People often ask me how I raise my children without religion, as I’ve written in the past that I was not raised with a religion nor do I plan on raising my own children religiously. Basically I plan to raise them spiritually. So what’s the difference? To me, raising a child under a certain religion means passing on a set of fast and firm doctrine that was devised by other people and which is not to be questioned but simply followed. Raising a spiritual child means allowing them to discover their own connection to the Divine through their own experiences and allowing them to adopt their own beliefs based on their own perspectives.
There are four concepts I want to teach my children that I think will help them navigate through life in a meaningful and empowered way. They are:
Treat others with kindness, compassion, and respect
The golden rule states that we should treat others the way we’d like to be treated. I think that’s a pretty fair and reasonable tenet. But sometimes people want to be treated differently than we’d treat ourselves. So in addition to the basic gist of the golden rule, I am teaching my children to treat others with kindness, compassion, and respect. It really costs us nothing to be kind and to show compassion towards others. And while we may not agree with or even understand another person’s point of view, we should still respect their right and their freedom to hold their own beliefs. We’re all in this together, and it behooves us to help others when and where we can.
Be responsible for your actions
I don’t believe in right or wrong; I believe in choices and consequences. Most people on the planet can’t agree about what’s right or wrong. Is murder wrong? What about if it’s to save your threatened children? Is lying wrong? What if it’s to spare someone’s feelings? Is abortion wrong? What if it’s to save the mother’s life? People argue and debate over right and wrong and it’s so subjective. What is wrong for one person may be right for another. What is right in one situation may be wrong in another. We all have different perspectives. Instead of right and wrong, it’s really about taking responsibility for your actions. You’re free to do as you will, but you must accept the consequences of your actions.
So I’m teaching my children about the concept of choices and consequences. “Emily, if you hurt Kyle he probably won’t want to play with you anymore. How will you feel if you no longer have a playmate at home?” When the children complain about an unfortunate situation in their lives, I ask them, “What choice did you make that led to this consequence? And how can you change that in the future so it leads to a more acceptable outcome?”
Fail to study, fail your test. Decide not to brush your hair, get painful knots and snarls. Pick a fight with a friend, lose the friendship. Eat only junk food, feel lethargic and sick. And so on. When my children ask me what they should do in a situation, I ask them what consequences they’d like to have and we go over how to best get the results they want by making the choices that will most likely lead to a favorable outcome. In this way I teach them how to make decisions by looking at the short and long term effect of their actions. And when they’ve done something that leads to a negative outcome, we discuss responsibility and making better choices in the future.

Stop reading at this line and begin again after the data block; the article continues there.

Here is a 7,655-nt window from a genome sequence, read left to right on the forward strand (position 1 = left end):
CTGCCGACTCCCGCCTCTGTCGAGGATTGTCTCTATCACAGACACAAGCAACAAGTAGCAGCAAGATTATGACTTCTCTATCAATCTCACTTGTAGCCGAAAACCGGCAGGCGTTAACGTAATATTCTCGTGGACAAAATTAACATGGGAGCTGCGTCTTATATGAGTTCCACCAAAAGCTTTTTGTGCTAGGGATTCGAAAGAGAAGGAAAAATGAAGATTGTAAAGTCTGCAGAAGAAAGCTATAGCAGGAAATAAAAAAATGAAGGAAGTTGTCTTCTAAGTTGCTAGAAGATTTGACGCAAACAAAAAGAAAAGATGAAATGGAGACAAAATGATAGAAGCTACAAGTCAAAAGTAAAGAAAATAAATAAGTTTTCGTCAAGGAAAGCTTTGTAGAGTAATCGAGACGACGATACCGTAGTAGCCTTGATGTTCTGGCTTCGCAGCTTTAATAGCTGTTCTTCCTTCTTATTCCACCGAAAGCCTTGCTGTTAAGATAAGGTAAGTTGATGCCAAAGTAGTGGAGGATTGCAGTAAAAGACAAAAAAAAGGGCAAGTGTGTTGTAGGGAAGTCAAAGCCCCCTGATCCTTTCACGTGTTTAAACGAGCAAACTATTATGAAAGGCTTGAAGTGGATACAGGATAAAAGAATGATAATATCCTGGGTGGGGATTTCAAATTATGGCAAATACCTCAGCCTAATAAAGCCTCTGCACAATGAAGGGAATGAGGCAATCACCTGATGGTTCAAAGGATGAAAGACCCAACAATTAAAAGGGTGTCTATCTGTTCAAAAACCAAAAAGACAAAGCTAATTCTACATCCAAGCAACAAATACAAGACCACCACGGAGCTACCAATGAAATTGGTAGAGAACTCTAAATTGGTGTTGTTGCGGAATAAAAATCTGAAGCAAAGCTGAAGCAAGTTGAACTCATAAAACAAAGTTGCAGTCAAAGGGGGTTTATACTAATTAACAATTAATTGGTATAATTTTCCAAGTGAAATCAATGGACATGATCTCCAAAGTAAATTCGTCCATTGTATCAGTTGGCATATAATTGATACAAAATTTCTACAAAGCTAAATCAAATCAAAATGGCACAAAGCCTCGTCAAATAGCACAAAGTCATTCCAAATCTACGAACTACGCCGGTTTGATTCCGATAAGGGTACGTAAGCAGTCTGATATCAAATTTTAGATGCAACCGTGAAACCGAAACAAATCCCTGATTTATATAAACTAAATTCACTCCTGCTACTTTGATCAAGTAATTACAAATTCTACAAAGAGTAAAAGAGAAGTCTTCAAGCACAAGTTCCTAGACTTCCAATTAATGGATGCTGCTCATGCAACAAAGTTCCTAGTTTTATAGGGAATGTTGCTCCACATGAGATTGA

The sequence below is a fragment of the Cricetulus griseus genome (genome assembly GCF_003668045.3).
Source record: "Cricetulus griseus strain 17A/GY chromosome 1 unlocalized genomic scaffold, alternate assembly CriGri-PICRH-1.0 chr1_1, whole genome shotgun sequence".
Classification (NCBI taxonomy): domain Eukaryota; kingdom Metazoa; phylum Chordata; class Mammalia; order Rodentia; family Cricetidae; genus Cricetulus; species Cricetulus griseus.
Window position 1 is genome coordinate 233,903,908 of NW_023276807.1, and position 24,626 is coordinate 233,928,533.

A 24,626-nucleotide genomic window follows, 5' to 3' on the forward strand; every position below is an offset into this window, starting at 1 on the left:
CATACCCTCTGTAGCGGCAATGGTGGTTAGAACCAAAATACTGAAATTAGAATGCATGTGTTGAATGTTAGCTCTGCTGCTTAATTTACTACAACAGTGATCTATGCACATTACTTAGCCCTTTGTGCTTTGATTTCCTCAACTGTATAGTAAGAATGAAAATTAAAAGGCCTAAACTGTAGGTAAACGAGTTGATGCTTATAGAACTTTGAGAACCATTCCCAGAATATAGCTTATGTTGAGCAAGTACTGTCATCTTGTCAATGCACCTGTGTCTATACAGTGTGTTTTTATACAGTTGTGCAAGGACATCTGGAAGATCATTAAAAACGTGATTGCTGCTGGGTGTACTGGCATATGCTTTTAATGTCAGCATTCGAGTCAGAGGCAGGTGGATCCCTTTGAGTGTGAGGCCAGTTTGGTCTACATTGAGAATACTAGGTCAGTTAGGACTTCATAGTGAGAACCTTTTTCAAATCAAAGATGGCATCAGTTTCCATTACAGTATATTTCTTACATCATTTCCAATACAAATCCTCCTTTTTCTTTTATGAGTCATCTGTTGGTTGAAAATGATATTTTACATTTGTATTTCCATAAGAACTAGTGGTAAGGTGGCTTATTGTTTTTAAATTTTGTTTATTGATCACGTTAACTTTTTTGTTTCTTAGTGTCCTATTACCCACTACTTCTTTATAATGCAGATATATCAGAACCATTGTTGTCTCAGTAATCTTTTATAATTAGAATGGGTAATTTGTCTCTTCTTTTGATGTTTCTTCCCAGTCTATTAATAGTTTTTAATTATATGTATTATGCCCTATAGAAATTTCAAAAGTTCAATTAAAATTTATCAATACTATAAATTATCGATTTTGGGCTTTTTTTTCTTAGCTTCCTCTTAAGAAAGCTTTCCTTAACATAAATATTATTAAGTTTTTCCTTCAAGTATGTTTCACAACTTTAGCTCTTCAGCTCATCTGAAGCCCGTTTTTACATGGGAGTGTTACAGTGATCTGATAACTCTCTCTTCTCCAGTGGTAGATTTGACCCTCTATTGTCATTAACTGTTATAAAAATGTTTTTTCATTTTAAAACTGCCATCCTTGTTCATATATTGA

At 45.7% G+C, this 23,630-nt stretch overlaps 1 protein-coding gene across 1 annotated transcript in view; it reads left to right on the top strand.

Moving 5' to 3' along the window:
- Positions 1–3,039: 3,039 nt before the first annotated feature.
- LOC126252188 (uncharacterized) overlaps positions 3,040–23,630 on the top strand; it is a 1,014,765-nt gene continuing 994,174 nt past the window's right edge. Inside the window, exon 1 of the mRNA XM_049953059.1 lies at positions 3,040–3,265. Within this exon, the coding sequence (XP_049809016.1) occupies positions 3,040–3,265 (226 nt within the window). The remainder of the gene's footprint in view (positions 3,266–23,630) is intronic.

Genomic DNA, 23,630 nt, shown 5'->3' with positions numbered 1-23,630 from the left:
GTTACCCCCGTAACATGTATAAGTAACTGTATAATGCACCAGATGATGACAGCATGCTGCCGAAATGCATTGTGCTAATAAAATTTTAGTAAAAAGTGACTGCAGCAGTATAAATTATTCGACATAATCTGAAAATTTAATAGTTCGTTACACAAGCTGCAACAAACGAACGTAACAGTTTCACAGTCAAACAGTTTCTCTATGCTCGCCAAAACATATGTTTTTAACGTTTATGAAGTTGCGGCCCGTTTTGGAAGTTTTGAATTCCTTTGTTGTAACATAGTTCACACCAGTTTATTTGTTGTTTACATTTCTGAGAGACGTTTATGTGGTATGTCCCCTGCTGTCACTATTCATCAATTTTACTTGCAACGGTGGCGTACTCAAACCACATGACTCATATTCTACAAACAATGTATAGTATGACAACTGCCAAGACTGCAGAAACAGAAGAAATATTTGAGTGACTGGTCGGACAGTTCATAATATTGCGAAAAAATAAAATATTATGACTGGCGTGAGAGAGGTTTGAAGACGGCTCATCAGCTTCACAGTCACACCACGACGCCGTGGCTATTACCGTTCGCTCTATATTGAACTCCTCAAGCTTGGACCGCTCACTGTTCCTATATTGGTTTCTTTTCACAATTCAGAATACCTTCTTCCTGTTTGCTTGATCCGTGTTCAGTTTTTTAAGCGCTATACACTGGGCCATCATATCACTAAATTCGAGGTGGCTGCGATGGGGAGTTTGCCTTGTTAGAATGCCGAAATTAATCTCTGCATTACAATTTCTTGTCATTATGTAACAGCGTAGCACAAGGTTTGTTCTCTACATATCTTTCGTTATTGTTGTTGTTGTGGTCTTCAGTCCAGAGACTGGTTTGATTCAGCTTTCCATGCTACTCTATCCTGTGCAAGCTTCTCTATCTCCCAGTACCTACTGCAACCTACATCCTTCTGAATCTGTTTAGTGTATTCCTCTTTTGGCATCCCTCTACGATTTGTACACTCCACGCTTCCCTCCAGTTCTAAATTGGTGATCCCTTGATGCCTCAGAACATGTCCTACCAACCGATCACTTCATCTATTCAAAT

Learn how to make yourself happy
I think one of the greatest gifts you can give a child is to teach them how to make themselves happy so they don’t rely on someone else to do it for them. To that end, I help my children explore the activities and feelings that give them joy. I want my children to be proud of themselves rather than seeking approval from me. When my children excitedly share an accomplishment I say, “Wow, you must be very proud of yourself.” Or I say, “I’ll bet you feel great that you accomplished that.” If instead I were to say, “I’m so proud of you” then it makes them feel they must earn my approval. That will later translate into earning approval from others like their partner or boss or friends. Even though I am the parent, it’s not my place to judge their actions. If they have done something they are excited about, I want them to take credit for creating that in their lives.
Follow your heart
I may act as a guide or a repository of experience that my children may draw upon, but ultimately I want them to follow their own inner compass and do what’s right for them. Often parents want their kids to take a certain path because the parents feel they are making the best decision for their children, but I want my children to learn from their mistakes, follow their hearts, and guide themselves. I want them to feel they can come to me anytime and ask my opinion, but I don’t want to them to walk a path simply because I wish them to.
I am not a perfect parent by any means. Sometimes I get frustrated with my children’s behaviors. Sometimes I am not in the best place to be parenting. Sometimes I break my own rules because my energetic reserves are depleted. But my kids know their mama is generally kind, compassionate, gentle, and loving. They know I will not judge them or cluck in disapproval when they experience a negative consequence to their actions. Instead I help them understand what happened and how it can be prevented in the future. Then I leave it to them to figure it out. Sometimes being a good parent means letting your child experience failure, so they can grow and take care of themselves one day.